2001 OPEN FORUM Abstracts
RESULTS OF USE ANDMODIFICATION OF THERAPIST DRIVEN PROTOCOLS RELATIVE TO STAFFING, COMPLIANCEWITH PROTOCOLS, AND MODALITY UTILIZATION.
Michael S. Powers,BS, RRT; John W. Farnham, RRT. University of Tennessee Medical Center, 1924Alcoa Highway, Knoxville, TN 37920.
Background:The history of therapist driven protocols (TDP) for the delivery of respiratorytreatment modalities and of problems associated with inappropriate utilizationhas been documented in the literature. Our institution first began using TDPto ensure appropriate utilization in 1998. Though accepted well by physicians,quality monitors showed low compliance by respiratory care (RC) staff, a lowerthan expected degree of modality changes, and some increase in treatment load.We analyzed those variances, took corrective actions (including implementationof respiratory severity scoring tool, staff re-education, and a standardizedprogress note), and analyzed the results of those actions. Our analysis consistedof spreadsheet comparison of key indicator procedures, staffing patterns, andtreatment omissions because of lack of therapist time (LOT) to perform the procedure(s).Additionally, we continued quality monitors of compliance with TDPs.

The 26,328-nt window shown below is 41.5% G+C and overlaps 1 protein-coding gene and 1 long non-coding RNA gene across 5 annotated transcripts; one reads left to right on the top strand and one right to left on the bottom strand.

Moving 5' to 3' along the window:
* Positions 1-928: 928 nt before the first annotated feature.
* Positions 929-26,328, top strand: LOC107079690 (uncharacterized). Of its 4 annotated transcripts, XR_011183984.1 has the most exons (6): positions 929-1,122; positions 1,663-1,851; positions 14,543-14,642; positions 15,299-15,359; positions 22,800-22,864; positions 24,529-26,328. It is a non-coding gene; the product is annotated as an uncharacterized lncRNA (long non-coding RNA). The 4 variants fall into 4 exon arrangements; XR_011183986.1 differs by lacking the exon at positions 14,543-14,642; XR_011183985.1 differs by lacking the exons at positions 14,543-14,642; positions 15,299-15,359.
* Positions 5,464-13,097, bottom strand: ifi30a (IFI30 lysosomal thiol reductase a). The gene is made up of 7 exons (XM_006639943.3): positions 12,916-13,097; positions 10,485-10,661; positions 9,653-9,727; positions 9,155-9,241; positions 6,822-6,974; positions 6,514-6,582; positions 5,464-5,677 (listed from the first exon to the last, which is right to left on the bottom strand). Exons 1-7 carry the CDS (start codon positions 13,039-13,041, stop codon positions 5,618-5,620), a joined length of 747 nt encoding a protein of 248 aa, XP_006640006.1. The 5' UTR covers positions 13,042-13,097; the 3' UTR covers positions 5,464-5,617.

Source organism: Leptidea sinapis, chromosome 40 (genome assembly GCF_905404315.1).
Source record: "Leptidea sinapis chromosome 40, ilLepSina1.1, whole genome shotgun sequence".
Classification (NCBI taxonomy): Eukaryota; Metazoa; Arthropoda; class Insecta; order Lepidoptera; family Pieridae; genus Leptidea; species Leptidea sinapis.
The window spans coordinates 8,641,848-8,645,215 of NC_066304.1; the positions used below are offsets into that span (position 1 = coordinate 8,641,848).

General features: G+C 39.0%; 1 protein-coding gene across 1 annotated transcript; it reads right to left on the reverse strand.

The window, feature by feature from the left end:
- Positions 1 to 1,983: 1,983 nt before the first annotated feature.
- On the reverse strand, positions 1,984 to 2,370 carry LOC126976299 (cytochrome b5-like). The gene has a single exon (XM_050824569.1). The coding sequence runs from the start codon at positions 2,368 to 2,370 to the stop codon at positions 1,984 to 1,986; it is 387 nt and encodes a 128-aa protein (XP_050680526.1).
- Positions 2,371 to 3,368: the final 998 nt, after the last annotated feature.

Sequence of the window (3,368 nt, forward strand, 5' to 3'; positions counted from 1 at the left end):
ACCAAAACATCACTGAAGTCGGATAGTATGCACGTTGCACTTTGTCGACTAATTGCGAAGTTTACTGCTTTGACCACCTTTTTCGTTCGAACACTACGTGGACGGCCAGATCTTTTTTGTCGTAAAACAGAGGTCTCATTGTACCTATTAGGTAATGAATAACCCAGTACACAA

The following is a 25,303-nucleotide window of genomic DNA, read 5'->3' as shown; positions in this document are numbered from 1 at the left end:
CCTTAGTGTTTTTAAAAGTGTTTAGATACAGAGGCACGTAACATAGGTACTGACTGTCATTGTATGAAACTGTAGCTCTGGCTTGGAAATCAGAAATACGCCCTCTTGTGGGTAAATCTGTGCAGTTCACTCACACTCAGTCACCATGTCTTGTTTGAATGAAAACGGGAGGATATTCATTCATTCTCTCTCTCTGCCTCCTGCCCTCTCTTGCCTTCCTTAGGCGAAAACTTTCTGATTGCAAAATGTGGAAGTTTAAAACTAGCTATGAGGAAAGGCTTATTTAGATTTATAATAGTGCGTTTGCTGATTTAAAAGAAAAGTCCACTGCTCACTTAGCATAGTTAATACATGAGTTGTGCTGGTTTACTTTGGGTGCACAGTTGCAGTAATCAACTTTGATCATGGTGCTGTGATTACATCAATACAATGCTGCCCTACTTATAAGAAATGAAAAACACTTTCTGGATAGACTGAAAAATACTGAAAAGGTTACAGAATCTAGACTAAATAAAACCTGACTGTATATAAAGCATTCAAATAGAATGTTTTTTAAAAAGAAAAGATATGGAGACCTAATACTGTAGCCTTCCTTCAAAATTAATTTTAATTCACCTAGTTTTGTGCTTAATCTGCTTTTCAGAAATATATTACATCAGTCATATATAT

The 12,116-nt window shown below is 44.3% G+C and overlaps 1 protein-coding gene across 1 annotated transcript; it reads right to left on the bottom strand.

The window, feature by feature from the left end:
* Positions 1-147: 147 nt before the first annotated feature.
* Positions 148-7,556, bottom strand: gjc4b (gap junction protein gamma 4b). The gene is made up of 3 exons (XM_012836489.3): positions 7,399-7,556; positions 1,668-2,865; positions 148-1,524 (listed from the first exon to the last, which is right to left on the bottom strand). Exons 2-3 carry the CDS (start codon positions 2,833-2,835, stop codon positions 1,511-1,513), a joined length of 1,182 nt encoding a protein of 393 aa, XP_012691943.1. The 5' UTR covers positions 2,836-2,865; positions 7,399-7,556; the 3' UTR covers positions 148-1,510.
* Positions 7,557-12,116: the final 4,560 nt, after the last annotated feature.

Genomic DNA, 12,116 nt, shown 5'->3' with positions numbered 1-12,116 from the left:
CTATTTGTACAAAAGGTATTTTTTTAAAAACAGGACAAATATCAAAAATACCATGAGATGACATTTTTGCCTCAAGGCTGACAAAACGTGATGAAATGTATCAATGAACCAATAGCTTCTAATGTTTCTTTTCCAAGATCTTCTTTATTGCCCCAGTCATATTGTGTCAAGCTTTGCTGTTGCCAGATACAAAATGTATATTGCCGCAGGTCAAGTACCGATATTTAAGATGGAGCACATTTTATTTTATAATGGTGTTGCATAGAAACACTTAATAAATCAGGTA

Results: Comparisonof key indicators after implementation of modifications to TDPs was encouraging.The comparisons of pre-modification versus post-modification within the samecalendar year revealed a decrease in small volume nebulizer treatments of 2%,a decrease in intermittent positive pressure breathing treatments by 9%, anincrease of metered dose inhaler usage of 529%. Further, there was a 94% decreasein the number of procedures omitted for LOT. Current year to date data representcontinued momentum demonstrated by reductions of overall monitored proceduresof 14.65%. During the same time period following modification of TDPs and theirapplication, the department experienced a manpower decrease of 8.1 Full TimeEquivalents. Workload indicated levels of staffing are now consistently beingmet.
Experience: Theauthors? combined experience includes the initial research into the need forintroduction of TDPs, writing and development of protocols adapted specificallyfor our institution, analyzing performance, and development of modificationsin TDP application.
Conclusions: Useof TDPs can have a positive impact on appropriateness and numbers of procedures.Physician buy-in, RCP compliance, continuing re-education, and ongoing analysisleading to any indicated TDP modification are all essential to the success ofTDPs.